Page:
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Ed
« Not deadDavid Patrick Harris »

Hardware vs. Hardware

Permalink 07/23/08 at 05:39:31 am, by Ed, 469 words   English (US)
Categories: General

You know, there are two obvious separate classes of hardware. There's the kind that you buy at Best Buy and the kind that you buy at Home Depot. I'll give you a helping hand here: They don't sell computers at Home Depot.

If they have the same name, shouldn't they be related... oh I don't know... in some way? My computer could take a full minute to turn on. My sink? 0 seconds. Don't tell me to get a Mac or install some other OS, or get faster RAM or CPU or start using memristor RAM instead, because all of that is just a patch, not a semantical fix to the language.

No matter what, my sink will always take 0 seconds to turn on, and it will always take 0 seconds to turn off, and it will always be spouting water in the meantime. It doesn't slow down if you leave it on for awhile. It doesn't require a restart if you want to change the temperature of the water. It doesn't need to perform a systems check on the water table if you shut it off while the sink was accessing it (and that's funny if you understand computers and the water table).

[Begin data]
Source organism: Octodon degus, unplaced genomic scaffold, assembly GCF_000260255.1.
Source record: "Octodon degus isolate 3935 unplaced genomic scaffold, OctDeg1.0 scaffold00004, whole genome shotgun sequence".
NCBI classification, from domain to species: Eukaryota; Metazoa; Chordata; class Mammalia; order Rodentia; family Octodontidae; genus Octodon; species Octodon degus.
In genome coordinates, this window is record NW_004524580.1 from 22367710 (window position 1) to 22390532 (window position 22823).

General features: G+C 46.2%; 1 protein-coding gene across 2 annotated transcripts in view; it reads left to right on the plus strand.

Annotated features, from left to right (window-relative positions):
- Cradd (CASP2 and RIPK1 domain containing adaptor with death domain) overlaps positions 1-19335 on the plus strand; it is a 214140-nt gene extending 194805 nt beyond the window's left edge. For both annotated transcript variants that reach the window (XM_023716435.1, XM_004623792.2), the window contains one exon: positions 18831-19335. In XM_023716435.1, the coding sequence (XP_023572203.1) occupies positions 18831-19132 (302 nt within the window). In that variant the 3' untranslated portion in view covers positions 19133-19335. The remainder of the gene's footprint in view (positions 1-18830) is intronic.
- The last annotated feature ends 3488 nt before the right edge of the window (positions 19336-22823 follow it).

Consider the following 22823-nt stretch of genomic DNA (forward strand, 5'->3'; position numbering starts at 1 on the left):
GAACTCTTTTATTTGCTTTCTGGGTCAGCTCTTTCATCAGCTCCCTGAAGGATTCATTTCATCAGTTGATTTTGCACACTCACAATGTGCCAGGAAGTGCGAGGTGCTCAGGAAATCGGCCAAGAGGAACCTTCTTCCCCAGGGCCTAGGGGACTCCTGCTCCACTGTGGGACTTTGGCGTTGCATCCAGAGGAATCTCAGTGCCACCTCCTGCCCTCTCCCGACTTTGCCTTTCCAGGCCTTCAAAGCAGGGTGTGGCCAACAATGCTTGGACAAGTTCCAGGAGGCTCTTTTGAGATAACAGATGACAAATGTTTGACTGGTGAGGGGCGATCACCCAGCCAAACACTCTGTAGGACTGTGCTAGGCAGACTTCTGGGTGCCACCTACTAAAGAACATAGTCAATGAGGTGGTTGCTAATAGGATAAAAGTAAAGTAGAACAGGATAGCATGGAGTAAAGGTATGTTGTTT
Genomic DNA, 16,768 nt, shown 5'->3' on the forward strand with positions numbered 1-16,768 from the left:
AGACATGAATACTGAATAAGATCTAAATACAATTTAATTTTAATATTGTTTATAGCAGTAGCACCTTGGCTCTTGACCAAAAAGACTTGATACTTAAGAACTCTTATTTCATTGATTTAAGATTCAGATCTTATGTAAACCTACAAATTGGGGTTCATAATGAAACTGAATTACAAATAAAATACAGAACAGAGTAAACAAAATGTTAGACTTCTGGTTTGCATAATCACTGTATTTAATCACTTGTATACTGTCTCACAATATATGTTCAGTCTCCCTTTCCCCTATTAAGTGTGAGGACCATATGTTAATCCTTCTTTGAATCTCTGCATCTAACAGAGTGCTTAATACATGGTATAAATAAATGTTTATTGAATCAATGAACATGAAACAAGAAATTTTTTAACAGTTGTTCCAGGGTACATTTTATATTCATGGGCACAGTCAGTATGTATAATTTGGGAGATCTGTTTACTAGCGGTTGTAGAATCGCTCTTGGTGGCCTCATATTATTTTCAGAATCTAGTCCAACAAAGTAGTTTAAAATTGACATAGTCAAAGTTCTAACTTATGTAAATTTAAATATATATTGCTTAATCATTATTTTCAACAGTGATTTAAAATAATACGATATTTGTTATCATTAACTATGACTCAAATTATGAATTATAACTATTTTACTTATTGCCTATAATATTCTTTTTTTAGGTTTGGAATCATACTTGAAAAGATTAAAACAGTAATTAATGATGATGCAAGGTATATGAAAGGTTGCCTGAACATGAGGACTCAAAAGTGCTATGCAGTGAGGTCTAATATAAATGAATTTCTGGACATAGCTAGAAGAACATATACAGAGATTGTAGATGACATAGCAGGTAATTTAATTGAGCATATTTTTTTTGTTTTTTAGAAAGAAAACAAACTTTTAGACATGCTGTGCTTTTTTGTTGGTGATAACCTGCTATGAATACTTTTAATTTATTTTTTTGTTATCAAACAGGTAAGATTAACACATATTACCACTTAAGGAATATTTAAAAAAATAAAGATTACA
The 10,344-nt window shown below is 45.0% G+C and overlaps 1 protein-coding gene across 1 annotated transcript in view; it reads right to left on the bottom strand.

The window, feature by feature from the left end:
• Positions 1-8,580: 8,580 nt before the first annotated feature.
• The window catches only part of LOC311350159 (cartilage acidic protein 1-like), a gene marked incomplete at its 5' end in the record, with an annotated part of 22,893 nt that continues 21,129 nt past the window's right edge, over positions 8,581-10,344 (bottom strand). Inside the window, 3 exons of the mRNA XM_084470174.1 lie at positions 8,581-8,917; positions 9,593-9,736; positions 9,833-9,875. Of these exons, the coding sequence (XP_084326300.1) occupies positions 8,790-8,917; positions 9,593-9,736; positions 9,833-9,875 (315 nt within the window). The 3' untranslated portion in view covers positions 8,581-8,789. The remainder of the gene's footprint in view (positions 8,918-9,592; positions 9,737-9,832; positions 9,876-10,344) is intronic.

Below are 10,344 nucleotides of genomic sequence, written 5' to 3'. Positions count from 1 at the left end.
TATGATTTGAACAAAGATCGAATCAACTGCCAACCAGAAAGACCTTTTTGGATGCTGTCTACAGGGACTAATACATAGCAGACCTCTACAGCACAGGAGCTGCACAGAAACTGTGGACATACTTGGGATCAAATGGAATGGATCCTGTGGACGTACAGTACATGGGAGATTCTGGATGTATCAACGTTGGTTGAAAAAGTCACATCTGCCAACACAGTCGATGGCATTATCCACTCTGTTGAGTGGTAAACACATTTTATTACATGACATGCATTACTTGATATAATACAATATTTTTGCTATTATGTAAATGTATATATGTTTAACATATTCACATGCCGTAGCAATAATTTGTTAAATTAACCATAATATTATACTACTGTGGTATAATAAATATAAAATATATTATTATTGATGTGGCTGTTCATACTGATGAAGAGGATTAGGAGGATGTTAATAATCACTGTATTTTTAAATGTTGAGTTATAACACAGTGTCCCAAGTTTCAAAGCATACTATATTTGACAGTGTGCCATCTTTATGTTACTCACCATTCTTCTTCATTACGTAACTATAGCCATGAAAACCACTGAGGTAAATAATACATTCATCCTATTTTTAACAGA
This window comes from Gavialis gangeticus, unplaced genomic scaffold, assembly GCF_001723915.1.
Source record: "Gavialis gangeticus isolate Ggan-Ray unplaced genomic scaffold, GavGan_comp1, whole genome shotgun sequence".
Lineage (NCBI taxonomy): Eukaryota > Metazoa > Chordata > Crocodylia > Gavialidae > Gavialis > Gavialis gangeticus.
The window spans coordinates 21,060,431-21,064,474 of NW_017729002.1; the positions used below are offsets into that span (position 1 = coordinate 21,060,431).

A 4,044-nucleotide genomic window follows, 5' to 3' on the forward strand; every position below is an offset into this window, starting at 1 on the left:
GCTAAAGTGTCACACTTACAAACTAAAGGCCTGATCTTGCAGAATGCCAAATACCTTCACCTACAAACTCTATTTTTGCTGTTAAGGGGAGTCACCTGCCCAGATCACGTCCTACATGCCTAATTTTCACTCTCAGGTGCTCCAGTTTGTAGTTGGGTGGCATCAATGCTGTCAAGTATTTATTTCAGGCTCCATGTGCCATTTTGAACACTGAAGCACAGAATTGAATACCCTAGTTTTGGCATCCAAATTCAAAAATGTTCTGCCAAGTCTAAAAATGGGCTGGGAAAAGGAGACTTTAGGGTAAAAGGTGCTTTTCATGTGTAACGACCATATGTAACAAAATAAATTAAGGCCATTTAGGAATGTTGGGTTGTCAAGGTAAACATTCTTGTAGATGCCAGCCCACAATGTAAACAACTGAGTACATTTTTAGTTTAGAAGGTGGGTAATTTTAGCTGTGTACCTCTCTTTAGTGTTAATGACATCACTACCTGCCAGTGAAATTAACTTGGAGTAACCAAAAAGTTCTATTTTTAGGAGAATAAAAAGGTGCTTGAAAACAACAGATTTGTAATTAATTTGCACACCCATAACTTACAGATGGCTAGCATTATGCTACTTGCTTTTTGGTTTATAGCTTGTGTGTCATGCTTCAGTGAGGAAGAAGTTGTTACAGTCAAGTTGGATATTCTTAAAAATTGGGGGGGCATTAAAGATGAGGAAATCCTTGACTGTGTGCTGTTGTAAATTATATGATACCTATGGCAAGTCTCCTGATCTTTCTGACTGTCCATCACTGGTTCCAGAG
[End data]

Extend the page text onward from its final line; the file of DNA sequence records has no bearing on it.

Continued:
In short, my sink is the perfect computer. Sure, it requires a restart every once in a while when the supporting hardware breaks and needs to be replaced (wouldn't want water all over in the cupboard under the sink while the pipes are being changed, after all). But that's the exception rather than the rule.

The hardware has all of the operations embedded, and you can't flash the memory to change that, so there's no worry of programs bogging down the system... as long as my Water Service Provider does a good job of content filtering anyway. And what other operations would I need from my sink? It comes with every program I'd ever need already installed!

Computers, on the other hand, don't even come with an OS. Your best hope there is something like Ubuntu which comes with an Internet browser, some graphics editing tools, some media players, and some office productivity tools already in there. On top of that, there are repositories of programs, and this is the important bit, that offer up everything but the kitchen sink.

Even with all of that, I still can't get the same productivity out of it. Unless I install a water cooling system in my computer. But even then, if it springs a leak, the "computer" version of hardware doesn't interact with water as well as the "sink" version does, does it? And I'm not talking about a heat sink either.

I guess the one thing I can take solace in is the fact that my inbox is the only thing that can get flooded on my computer.

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